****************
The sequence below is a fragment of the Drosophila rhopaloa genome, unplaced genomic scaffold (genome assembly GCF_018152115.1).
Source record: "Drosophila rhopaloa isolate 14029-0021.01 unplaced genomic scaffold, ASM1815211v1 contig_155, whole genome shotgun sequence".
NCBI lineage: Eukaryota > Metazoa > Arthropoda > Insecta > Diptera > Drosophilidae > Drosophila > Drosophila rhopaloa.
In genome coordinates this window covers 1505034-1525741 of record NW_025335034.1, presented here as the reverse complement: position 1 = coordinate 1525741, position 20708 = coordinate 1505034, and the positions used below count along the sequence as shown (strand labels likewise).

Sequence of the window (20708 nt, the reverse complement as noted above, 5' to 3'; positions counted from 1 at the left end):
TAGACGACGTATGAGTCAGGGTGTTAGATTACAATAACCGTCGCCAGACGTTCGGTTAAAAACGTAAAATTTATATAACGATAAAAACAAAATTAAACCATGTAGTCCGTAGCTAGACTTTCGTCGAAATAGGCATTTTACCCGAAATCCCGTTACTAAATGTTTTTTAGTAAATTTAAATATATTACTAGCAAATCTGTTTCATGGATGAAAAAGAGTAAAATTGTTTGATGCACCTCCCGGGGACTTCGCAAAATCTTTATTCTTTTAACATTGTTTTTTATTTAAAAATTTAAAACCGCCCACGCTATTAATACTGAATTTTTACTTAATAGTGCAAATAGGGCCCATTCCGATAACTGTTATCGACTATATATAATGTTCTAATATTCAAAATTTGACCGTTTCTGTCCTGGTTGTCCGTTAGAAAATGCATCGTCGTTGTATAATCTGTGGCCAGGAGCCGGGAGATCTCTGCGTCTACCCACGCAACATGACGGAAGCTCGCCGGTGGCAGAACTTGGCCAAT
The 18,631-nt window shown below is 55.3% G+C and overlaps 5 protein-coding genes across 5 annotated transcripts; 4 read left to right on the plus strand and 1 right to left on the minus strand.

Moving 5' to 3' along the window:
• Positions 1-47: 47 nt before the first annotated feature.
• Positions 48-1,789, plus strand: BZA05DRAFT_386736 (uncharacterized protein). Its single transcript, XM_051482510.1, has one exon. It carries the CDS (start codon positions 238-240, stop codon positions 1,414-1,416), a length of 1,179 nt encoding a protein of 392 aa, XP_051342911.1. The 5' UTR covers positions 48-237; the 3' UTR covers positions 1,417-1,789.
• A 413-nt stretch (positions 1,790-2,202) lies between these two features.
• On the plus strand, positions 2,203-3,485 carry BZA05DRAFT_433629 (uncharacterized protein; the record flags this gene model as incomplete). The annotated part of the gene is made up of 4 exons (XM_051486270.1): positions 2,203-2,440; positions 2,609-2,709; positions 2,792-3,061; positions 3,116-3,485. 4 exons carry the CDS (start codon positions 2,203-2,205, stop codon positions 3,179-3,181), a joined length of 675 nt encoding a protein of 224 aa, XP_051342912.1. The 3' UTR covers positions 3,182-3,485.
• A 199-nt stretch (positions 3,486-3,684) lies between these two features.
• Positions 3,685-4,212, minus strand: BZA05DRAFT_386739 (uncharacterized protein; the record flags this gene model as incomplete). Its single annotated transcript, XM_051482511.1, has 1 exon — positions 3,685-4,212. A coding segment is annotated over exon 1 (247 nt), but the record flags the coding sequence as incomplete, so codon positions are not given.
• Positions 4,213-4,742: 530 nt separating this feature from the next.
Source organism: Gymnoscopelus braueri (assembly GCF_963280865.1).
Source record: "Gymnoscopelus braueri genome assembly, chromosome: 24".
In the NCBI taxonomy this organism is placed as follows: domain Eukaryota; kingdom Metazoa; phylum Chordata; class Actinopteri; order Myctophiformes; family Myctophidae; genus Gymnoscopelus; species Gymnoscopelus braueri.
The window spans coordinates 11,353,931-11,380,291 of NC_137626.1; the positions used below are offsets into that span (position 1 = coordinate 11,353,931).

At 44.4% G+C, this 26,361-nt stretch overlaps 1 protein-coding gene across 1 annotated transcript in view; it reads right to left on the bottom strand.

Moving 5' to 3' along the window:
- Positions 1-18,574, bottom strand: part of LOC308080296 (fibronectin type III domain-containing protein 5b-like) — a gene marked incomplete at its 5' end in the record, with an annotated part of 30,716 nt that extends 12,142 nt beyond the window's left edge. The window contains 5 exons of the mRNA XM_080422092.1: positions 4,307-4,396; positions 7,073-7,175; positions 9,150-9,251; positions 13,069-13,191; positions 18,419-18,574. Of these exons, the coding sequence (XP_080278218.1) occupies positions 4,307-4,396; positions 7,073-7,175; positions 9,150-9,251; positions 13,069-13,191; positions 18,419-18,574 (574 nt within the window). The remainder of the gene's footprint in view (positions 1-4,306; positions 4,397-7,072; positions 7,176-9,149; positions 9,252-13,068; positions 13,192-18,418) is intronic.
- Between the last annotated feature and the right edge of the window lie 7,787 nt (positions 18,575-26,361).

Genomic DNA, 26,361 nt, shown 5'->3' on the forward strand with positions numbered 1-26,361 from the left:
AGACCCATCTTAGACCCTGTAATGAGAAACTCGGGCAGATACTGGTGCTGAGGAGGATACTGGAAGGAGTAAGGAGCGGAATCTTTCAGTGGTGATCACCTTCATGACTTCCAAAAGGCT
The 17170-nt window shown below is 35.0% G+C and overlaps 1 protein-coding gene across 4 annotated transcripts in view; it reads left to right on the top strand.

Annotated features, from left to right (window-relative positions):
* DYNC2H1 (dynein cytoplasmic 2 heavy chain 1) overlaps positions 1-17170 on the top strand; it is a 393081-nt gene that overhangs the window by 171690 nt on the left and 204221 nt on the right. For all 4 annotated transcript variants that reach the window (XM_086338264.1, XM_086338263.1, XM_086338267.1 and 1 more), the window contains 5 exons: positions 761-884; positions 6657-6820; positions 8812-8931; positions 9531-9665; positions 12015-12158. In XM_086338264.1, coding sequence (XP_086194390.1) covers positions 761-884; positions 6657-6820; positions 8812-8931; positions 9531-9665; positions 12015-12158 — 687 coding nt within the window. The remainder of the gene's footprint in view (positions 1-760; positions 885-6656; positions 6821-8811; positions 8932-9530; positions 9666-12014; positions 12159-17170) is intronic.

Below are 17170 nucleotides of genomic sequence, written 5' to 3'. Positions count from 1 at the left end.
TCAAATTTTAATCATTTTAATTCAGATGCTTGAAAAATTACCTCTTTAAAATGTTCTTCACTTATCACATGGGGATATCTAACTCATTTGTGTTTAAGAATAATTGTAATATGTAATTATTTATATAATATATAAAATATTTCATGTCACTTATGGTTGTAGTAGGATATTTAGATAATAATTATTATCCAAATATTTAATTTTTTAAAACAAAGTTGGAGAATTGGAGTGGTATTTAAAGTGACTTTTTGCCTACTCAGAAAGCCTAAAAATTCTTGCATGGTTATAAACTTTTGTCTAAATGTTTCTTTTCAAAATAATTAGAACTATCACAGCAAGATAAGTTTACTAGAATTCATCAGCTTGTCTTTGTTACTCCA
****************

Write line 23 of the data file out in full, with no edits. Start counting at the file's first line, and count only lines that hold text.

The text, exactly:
- Between the last annotated feature and the right edge of the window lie 7,787 nt (positions 18,575-26,361).